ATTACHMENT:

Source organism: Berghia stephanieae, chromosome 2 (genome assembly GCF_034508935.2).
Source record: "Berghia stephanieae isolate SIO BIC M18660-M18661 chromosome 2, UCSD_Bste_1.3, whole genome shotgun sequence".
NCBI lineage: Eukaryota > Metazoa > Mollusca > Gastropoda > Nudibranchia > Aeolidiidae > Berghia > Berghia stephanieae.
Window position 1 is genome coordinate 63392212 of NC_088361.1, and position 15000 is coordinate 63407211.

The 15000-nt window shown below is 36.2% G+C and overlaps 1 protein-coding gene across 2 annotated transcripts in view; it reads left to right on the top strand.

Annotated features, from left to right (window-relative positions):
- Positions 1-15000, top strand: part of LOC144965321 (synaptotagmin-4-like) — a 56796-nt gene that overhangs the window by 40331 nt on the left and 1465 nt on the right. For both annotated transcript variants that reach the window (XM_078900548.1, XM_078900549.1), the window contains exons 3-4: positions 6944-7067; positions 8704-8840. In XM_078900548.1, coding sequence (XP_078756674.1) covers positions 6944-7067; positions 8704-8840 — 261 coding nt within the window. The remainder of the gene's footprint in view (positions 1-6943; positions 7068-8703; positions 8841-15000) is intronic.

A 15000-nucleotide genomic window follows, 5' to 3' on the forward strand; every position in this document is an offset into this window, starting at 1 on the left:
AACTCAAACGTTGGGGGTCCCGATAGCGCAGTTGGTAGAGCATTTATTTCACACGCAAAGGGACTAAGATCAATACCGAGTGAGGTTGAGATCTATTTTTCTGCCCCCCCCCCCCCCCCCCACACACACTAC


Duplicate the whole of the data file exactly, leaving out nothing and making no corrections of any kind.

Source organism: Berghia stephanieae, chromosome 2 (genome assembly GCF_034508935.2).
Source record: "Berghia stephanieae isolate SIO BIC M18660-M18661 chromosome 2, UCSD_Bste_1.3, whole genome shotgun sequence".
NCBI lineage: Eukaryota > Metazoa > Mollusca > Gastropoda > Nudibranchia > Aeolidiidae > Berghia > Berghia stephanieae.
Window position 1 is genome coordinate 63392212 of NC_088361.1, and position 15000 is coordinate 63407211.

The 15000-nt window shown below is 36.2% G+C and overlaps 1 protein-coding gene across 2 annotated transcripts in view; it reads left to right on the top strand.

Annotated features, from left to right (window-relative positions):
- Positions 1-15000, top strand: part of LOC144965321 (synaptotagmin-4-like) — a 56796-nt gene that overhangs the window by 40331 nt on the left and 1465 nt on the right. For both annotated transcript variants that reach the window (XM_078900548.1, XM_078900549.1), the window contains exons 3-4: positions 6944-7067; positions 8704-8840. In XM_078900548.1, coding sequence (XP_078756674.1) covers positions 6944-7067; positions 8704-8840 — 261 coding nt within the window. The remainder of the gene's footprint in view (positions 1-6943; positions 7068-8703; positions 8841-15000) is intronic.

A 15000-nucleotide genomic window follows, 5' to 3' on the forward strand; every position in this document is an offset into this window, starting at 1 on the left:
AACTCAAACGTTGGGGGTCCCGATAGCGCAGTTGGTAGAGCATTTATTTCACACGCAAAGGGACTAAGATCAATACCGAGTGAGGTTGAGATCTATTTTTCTGCCCCCCCCCCCCCCCCCCACACACACTAC